Narrow and accident prone, the accident rate on the former A1073 was well above the national average. In addition, the traffic on the route had a severe environmental impact on the surrounding residential areas. With the improvement scheme completed in October 2011, the A1073 will now provide a safer and more reliable journey for road users.
As an important strategic link between Lincolnshire and Eastern England, the A1073 serves as both a local commuter route and a pathway for the distribution of agricultural and food processing freight. The completed road replaces the existing A1073 road and has been classified as the A16. The existing A16 between Spalding and Stamford has become the A1175, whilst the former A1073 is now an unclassified road.
The project began in 2008 and has comprised 21.5km of 7.3m wide single carriageway road with 1 metre wide hard strips and 2.5m wide verges that will run between the existing A47 (Peterborough) to Spalding (Lincolnshire). A short section of the A47 towards the south of the project has been dualled and three bridges have also been constructed, including a 73.5m span ‘bow stringed’ arch bridge over the Scheduled Ancient Monument at Car Dyke.
Other works have included the construction of five roundabouts with street lighting and the planting of 98,000 plants and trees.
The scheme was developed by the Lincolnshire County Council in partnership with Peterborough City Council and received approximately £70m in funding from the Department of Transport. Lincolnshire County and Peterborough City Councils granted planning permission for the new route in 2003 and 2004 respectively.
Main contractors Morgan Sindall were awarded the £62.5m contract in November 2007. In May 2009, Corus Construction & Engineering Products (CEP) was awarded a contract to provide Vetex highway safety barriers for the scheme. The barriers are manufactured using galvanised steel, which provides higher protection whilst requiring lower levels of maintenance. In addition, the distance between the two posts was kept at 5m in order to reduce both the number of components and the installation time.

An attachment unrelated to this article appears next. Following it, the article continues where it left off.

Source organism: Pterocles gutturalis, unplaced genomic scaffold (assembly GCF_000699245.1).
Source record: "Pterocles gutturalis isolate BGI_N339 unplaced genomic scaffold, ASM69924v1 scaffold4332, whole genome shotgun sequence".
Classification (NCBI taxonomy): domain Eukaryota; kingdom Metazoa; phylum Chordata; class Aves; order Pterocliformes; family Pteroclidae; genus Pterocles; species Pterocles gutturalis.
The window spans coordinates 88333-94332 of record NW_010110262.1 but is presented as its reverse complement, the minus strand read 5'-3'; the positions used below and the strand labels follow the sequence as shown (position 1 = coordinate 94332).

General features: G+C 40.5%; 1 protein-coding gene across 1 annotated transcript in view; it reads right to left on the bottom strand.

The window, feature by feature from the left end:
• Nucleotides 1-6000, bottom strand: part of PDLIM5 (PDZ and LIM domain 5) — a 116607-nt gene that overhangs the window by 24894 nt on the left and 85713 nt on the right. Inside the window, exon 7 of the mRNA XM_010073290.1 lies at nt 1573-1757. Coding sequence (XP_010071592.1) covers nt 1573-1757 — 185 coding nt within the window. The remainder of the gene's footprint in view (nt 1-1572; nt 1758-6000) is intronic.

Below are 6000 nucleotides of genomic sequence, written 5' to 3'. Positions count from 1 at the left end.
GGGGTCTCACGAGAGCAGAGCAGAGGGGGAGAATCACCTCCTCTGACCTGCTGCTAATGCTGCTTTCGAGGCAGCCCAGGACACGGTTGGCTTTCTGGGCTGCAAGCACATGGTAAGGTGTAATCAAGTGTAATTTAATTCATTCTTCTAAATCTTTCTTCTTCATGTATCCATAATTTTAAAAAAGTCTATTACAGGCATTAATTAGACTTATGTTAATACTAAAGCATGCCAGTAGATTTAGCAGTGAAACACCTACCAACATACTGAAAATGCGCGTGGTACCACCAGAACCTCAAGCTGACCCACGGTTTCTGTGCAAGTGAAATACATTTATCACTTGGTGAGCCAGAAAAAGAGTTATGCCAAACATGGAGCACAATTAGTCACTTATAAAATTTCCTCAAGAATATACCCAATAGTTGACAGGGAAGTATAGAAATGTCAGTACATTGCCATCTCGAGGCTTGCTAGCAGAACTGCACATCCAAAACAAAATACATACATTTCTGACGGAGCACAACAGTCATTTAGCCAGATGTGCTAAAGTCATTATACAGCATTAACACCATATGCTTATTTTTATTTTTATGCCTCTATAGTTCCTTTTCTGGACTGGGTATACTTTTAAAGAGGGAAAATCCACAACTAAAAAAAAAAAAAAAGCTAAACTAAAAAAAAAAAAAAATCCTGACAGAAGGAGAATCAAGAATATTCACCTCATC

P.J Thory supplied the imported materials, whilst Lancaster Earthmoving completed the earthworks and Hansons were responsible for the surfacing. Fairfield Mabey carried out the Car Dyke structural steelwork, Caulfields completed the drainage and ERH installed the street lighting and road signs.
The new A1073 was originally scheduled for completion in autumn 2010; however, stability issues arose on the embankment approaching Car Dyke Bridge, within the Peterborough section of the scheme. Unfortunately, the embankment required further work in order to ensure the long-term durability and safety of this section of the road. As a result, only the Lincolnshire section of the road was opened to traffic in August 2010.
Car Dyke bridge spans a Scheduled Ancient Monument site and as a result of temporary works within the Monument, 586 sq m of turf was preserved within a purpose built enclosure until work was completed and it could be returned to its original position.
Other challenges included dealing with the soft local fenland ground conditions and working around limited access points.